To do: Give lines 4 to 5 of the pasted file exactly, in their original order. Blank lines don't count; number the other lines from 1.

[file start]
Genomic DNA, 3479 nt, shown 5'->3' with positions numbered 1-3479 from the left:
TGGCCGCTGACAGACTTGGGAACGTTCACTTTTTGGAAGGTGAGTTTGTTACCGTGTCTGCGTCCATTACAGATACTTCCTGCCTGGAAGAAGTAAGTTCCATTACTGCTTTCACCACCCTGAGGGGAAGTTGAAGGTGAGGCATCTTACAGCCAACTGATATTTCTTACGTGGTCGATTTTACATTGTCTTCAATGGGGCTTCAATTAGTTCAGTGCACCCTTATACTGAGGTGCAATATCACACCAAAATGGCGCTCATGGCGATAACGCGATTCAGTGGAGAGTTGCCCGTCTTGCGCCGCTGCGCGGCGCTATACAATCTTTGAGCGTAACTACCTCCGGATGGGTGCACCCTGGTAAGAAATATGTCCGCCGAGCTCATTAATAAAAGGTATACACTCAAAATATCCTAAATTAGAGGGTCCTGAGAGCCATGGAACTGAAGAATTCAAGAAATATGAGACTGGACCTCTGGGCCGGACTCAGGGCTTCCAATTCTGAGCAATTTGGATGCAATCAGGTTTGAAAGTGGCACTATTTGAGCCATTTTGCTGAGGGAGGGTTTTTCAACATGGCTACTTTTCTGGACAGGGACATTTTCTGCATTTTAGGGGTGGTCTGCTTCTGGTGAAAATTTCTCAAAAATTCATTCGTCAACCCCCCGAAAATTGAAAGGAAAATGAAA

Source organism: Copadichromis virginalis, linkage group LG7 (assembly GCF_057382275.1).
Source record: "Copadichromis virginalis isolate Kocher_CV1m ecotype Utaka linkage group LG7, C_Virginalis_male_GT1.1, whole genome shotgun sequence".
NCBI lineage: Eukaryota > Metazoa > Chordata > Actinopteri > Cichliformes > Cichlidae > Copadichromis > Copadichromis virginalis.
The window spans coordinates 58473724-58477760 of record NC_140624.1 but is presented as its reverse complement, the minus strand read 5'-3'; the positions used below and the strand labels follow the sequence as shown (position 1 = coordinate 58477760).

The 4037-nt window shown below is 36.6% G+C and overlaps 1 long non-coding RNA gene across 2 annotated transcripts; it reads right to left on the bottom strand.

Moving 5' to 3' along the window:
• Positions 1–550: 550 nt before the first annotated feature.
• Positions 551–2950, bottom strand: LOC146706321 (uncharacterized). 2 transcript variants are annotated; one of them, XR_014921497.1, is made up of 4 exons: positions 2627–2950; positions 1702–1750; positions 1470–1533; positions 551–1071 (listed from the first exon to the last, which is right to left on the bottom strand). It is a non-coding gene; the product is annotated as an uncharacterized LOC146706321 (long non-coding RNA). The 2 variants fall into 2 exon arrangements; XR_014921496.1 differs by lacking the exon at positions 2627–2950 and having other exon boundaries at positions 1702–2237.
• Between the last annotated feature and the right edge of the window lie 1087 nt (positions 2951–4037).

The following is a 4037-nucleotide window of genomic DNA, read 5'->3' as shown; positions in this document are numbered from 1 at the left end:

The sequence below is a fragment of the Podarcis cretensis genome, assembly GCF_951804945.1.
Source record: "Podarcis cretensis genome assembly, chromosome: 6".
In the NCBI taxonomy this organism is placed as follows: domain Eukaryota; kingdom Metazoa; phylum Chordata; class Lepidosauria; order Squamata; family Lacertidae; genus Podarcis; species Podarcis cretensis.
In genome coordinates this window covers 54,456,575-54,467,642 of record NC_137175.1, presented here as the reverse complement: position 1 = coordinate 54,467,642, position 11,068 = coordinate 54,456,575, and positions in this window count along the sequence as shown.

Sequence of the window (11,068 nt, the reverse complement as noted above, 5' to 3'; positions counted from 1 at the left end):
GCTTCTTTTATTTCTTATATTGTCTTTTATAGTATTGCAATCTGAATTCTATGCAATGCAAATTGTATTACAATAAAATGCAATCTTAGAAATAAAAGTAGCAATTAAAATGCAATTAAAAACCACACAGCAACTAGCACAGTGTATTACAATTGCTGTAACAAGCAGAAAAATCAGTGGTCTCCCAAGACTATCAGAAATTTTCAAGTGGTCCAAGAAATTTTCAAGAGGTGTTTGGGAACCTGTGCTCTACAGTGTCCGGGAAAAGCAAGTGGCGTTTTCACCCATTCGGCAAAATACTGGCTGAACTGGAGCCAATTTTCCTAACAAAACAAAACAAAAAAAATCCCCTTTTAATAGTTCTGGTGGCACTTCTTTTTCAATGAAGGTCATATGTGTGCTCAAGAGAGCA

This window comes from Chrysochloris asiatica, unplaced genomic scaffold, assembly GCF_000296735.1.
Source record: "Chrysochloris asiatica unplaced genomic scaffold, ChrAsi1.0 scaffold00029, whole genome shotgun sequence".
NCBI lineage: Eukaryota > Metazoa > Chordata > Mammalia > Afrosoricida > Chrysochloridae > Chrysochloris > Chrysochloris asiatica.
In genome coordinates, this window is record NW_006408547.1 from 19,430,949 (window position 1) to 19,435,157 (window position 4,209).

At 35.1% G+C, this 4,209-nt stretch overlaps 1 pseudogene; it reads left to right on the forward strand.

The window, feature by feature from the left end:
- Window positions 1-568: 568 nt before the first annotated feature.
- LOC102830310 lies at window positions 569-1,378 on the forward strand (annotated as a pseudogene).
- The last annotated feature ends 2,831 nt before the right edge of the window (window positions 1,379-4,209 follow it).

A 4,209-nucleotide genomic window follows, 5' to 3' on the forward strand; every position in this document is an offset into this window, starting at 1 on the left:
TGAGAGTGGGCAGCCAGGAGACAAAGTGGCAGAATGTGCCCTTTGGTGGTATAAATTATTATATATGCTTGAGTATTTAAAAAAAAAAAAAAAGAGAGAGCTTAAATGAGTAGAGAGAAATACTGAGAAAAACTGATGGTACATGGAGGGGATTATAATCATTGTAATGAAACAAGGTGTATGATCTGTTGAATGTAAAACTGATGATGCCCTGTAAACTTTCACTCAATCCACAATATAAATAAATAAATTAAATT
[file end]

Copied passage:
Source record: "Copadichromis virginalis isolate Kocher_CV1m ecotype Utaka linkage group LG7, C_Virginalis_male_GT1.1, whole genome shotgun sequence".
NCBI lineage: Eukaryota > Metazoa > Chordata > Actinopteri > Cichliformes > Cichlidae > Copadichromis > Copadichromis virginalis.